It would be relatively easy for me to find a fine teaching position here in Korea right now (had I not other adventures awaiting). The camp I am currently working at offered 2.5 million Won (over $2,000 US dollars) a month, including paying for all my expenses (food and lodging). That¡¯s a lot of money — especially for less than 20 teaching hours a week. But I¡¯d be living with only three other English teachers in a secluded camp that¡¯s quite far from the city and most of civilization. If I chose to take a position in Seoul however, even though I might have to pay for rent and food, I estimate that in one year I would be depositing no less than $15,000 US into my savings account (which in my book, equates to roughly two years of carefree world traveling). But it snows in Korea. A lot. For me, that¡¯s a tradeoff I¡¯m not really willing to make. As you can see, the number of factors involved in these personal decisions are infinite and must be in accordance to personal tastes.
Also, in regards to costs, almost all schools involve some kind of bonus/payment system based on a one-year contract. Many will refund you the cost of your airline ticket AFTER you have completed your one-year contract. Often times a ¡°completion bonus¡± will also be offered at the end of your term. The objective of this system is to provide incentives that reward fulfilling the year contract (and heavily discourage anyone from leaving early). I HIGHLY recommend asking for a reference (preferably an English teacher currently working there) from any school that you consider working for in order to confirm the validity of the contract and those that have proposed it.
Higher salary brackets apply to those who have completed higher education beyond a Bachelor¡¯s degree, those with ESL training/teaching certification, and those who have formal teaching experience in general.
Q: What’s Asia like?
A: What are the Americas like? This question is clearly too complicated to answer in a paragraph. Do your research. Read up on those countries that interest you online or in travel guides/books. Check out the message board postings on LonelyPlanet.com (the ¡°Thorn Tree¡±) or Dave¡¯s ESLcafe.com to read about personal experiences or get in contact with people who have actually been-and-done-that-English-teaching-thing in the country of your consideration.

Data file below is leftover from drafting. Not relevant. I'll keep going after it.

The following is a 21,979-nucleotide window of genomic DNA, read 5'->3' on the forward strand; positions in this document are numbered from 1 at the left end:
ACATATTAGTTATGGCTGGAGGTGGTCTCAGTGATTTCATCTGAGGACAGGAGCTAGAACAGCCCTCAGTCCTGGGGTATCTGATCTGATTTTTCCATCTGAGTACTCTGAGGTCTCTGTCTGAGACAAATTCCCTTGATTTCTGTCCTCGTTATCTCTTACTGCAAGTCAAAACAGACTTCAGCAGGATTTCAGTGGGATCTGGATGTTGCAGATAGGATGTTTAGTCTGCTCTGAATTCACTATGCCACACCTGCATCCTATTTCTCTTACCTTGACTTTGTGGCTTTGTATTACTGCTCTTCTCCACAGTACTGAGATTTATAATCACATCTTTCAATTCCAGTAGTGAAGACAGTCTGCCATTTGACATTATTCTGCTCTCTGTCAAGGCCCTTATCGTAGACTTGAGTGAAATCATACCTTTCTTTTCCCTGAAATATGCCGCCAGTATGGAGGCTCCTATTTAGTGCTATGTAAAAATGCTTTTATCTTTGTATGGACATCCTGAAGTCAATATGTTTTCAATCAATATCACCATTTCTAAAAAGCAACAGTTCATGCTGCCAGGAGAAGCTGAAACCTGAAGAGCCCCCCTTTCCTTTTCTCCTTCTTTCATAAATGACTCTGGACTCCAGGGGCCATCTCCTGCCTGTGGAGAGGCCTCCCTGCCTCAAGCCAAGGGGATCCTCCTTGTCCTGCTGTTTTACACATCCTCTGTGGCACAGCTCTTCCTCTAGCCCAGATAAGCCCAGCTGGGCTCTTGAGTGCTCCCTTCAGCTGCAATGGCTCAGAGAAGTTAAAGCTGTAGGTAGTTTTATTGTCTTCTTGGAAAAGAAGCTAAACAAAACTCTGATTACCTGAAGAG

Q: How much time do I work?
A: This varies by country and school. Expect to work anywhere between 15 – 40 hours. I¡¯m told by experienced ESL teachers to never accept a position that requires of you more than 20 teaching hours a week.
Q: Can I travel while I¡¯m there?
A: Most contracts seem to allow a minimum of 10 days of vacation. It is rumored that many of these MUST be taken during the Chinese New Year (in February). Some school offer many more weeks of vacation, but in general, I *personally* would NOT expect to be able to have much time to travel outside of the country (and that is what the savings account is for, eh?).
Q: Will I feel alienated or isolated living in such a foreign culture?
A: I can only speak of my immediate experiences in S. Korea. The Korean people are the most kind, courteous, hospitable, honest and genuinely caring people I have ever encountered in all my travels. Only here can you actually leave your backpack in the train station, walk 20 feet away into a store to buy a drink, and have complete and total confidence that it will still be there when you return. Only here, will a busy bus driver pull over to give you walking directions. Only here, will a bank teller walk you seven blocks to the terminal, buy your ticket, and make sure you get on the right bus. Only here will the taxi driver INSIST that you keep the change and reject any offer of tip. Only here, can you walk through dark, back alleyways and never ONCE glance over your shoulder or question your safety. Only here, will you be stopped in the street just to be welcomed into the country. No fear of violence. No fear of scandal. Just respect and peace. It sounds absurd, I know. I don¡¯t understand it. But perhaps more importantly is that now that I see it, I turn around — and it¡¯s the REST of the world that seems absurd. The Koreans are obsessed with taking care of guests to their country. And better hosts, I¡¯m sure, don¡¯t exist. But the language barrier is obviously extreme and Koreans seem *suspiciously but rightfully* hesitant about letting ALL their guards down to foreigners. So while you may be treated as nothing less than royalty, expect to put some serious time in if you are seeking an in-depth and ¡°real¡± understanding of the culture and people.